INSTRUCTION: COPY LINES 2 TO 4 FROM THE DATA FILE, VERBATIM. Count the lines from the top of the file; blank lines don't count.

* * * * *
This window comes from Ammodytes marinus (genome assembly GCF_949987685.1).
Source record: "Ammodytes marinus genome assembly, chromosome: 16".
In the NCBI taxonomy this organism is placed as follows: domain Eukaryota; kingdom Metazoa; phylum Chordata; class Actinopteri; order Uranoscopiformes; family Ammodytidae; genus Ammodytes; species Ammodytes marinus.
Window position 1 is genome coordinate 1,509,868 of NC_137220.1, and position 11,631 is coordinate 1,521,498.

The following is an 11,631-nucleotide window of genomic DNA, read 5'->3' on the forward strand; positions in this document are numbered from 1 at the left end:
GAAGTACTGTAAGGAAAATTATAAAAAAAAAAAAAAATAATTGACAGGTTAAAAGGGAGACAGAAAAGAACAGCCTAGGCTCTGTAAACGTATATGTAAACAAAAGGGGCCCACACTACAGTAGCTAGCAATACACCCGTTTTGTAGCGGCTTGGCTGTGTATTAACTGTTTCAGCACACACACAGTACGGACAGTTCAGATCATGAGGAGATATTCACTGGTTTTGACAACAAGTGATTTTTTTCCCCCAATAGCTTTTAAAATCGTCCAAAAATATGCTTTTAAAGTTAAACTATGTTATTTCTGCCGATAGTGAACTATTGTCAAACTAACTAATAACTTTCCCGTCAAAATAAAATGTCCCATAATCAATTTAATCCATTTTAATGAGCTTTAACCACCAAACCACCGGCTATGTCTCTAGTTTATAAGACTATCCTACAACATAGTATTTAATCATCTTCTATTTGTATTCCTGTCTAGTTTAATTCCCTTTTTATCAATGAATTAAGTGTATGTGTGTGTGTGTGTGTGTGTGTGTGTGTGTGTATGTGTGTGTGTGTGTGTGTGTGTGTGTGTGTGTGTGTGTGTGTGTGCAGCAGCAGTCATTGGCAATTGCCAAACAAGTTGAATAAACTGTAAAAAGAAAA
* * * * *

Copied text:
Source record: "Ammodytes marinus genome assembly, chromosome: 16".
In the NCBI taxonomy this organism is placed as follows: domain Eukaryota; kingdom Metazoa; phylum Chordata; class Actinopteri; order Uranoscopiformes; family Ammodytidae; genus Ammodytes; species Ammodytes marinus.
Window position 1 is genome coordinate 1,509,868 of NC_137220.1, and position 11,631 is coordinate 1,521,498.